The Magazine

This Thing of Ours

Jan 20, 2014, Vol. 19, No. 18 • By THE SCRAPBOOK
Widget tooltip
Single Page Print Larger Text Smaller Text Alerts

Before Chris Christie’s first scandal devolves into an obsessive quest to prove who knew what, when, it’s worth pausing to appreciate the wonderful, quintessential New Jerseyness of the incident itself. What happened, roughly, is this.



On August 13, Bridget Anne Kelly, one of Christie’s three deputy chiefs of staff, sent an email to David Wildstein, a Christie confidant serving as an executive for the Port Authority of New York and New Jersey, which controls much of the transit infrastructure of northern Jersey. Kelly said that it was “time for some traffic problems in Fort Lee.” Some speculate that the precipitating event may have been the unwillingness of Fort Lee mayor Mark Sokolich to endorse Christie. Two caveats are worth noting: (1) Sokolich is a Democrat, making his reluctance to back Christie understandable; (2) at the time Christie held a commanding 32-point lead over his Democratic opponent, Barbara Buono. So he didn’t exactly need Sokolich’s help.

What happened next only makes sense if you have a grasp of New Jersey geography. It’s commonly said that Fort Lee sits in the shadow of the George Washington Bridge, but that doesn’t quite do justice to the town’s situation. The bridge traffic not only empties into Fort Lee and collects there, but you can see the bridge from just about any point within the town’s 2.9 square miles. Fort Lee is the George Washington Bridge and the George Washington Bridge is one of only three access points from New Jersey into Manhattan. And let’s be frank: Manhattan is really the only reason anyone pays attention to New Jersey in the first place.

What happened next is this: The Port Authority, without warning or explanation, closed two of the three toll booths going from Fort Lee to the bridge, and narrowed the access ramps from three lanes to one. If you live in Indiana, this might not sound so bad. But for commuters in New Jersey it meant that a leg of their commute—just one leg, mind you—which normally took roughly 30 minutes was suddenly taking more than two hours.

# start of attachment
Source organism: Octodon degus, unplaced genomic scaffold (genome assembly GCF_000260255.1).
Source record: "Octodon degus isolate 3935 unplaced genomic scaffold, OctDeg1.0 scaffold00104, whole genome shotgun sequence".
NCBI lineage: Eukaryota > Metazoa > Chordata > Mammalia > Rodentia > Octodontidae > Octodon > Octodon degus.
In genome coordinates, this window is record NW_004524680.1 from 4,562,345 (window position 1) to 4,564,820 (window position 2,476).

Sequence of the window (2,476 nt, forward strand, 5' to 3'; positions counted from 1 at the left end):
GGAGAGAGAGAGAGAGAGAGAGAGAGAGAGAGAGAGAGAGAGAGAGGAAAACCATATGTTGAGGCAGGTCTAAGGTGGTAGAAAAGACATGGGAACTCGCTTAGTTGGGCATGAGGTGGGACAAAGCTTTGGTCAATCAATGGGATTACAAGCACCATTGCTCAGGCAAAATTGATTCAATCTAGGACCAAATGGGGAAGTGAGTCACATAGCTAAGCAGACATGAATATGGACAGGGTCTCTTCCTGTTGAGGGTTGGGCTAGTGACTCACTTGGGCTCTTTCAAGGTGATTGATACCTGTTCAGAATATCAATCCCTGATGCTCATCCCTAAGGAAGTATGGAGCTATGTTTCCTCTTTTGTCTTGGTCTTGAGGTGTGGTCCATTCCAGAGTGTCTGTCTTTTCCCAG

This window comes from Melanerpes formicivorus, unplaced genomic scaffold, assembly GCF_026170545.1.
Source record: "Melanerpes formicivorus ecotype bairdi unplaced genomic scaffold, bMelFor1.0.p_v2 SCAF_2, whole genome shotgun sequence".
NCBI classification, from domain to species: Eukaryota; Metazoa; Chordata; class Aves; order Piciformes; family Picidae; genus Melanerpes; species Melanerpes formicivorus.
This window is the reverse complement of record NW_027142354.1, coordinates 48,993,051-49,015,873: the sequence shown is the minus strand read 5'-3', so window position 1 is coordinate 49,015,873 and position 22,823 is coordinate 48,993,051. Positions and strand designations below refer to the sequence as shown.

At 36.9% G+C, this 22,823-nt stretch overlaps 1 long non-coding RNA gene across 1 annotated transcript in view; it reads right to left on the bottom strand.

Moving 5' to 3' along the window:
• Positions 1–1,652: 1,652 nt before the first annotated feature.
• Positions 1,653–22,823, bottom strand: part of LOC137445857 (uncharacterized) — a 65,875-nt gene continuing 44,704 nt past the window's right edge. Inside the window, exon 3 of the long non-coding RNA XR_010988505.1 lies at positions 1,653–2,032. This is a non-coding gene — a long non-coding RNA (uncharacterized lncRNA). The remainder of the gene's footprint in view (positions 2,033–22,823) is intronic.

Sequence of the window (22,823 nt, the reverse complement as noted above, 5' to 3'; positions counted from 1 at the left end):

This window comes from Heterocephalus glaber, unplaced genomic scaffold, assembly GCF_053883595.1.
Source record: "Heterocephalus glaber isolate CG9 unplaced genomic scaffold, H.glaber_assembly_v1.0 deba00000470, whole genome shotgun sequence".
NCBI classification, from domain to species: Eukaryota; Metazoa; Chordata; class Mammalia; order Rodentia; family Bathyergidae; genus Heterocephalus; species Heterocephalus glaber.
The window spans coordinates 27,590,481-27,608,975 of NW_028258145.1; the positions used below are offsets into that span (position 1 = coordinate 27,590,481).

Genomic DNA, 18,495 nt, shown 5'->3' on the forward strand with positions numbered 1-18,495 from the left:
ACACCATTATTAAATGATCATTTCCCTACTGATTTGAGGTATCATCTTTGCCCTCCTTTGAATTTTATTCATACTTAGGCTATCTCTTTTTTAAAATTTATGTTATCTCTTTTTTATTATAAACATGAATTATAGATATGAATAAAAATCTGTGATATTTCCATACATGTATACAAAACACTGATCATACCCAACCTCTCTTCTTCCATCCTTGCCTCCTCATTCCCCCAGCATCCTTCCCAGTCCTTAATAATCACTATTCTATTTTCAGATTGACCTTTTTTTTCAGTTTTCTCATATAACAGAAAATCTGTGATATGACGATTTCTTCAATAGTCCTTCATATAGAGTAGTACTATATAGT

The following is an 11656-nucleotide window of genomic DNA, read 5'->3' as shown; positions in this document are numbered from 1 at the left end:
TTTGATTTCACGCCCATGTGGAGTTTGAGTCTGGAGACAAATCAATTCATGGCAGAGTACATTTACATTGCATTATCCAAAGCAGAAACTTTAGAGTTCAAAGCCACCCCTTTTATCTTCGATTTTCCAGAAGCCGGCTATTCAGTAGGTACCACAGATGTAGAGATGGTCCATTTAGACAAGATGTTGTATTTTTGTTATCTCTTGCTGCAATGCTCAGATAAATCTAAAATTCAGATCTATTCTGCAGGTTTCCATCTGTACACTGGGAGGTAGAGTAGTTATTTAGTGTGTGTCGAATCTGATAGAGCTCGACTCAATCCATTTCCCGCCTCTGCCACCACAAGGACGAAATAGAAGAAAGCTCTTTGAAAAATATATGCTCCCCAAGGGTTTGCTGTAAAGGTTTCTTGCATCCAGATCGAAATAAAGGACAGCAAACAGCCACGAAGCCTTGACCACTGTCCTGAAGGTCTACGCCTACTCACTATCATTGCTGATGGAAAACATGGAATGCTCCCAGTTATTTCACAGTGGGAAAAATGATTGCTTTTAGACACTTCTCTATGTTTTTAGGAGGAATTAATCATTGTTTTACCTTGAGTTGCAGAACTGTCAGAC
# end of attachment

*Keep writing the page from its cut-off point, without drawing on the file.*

In New Jersey, traffic is a serious subject—there’s a local cable channel dedicated to 24-hour traffic coverage. So lots of people notice when toll booths are closed. Local papers were on top of the story the next day. The drumbeat of curiosity and outrage caused the Port Authority to release a statement explaining cryptically that they were “reviewing traffic safety patterns at the .  .  . bridge to ensure proper placement of toll lanes.” Which had roughly the effect of an Air Force spokesman in New Mexico saying that people in Roswell had only seen a weather balloon.

Every state gets the political scandals it deserves and this one has New Jersey written all over it: a charismatic, domineering don demanding fealty from button men of both families. And then making an example of the dissenters. Using the Port Authority as his hitman and traffic as his weapon. The only thing missing is the Sanitation Department helping to dispose of the paper trail.

The image of Chris Christie as Tony Soprano seems destined to persist—the loyal and aggressive underlings; the hard-nose for politics; the ambition to find a place for himself in the sun. In Mark Halperin and John Heilemann’s book on the 2012 election, Double Down, they reported that Christie took the unusual step of telling Mitt Romney that he wasn’t allowed to fundraise in New Jersey without the governor’s say-so:

Months earlier, Christie had banned Romney from raising money in New Jersey until Christie had given the O.K. to do so—a move Romney found galling, like something out of The Sopranos. Are you kidding me, Mitt thought. He’s going to do that? There were plenty of New Jersey donors who’d given money to Mitt in 2008; now Christie was trying to impose a gag order on talking to them?

The good news for Christie is that America loved Tony Soprano. Right up until the minute Members Only Jacket walked into the diner.

Recent Blog Posts

The Weekly Standard Archives

Browse 19 Years of the Weekly Standard

Old covers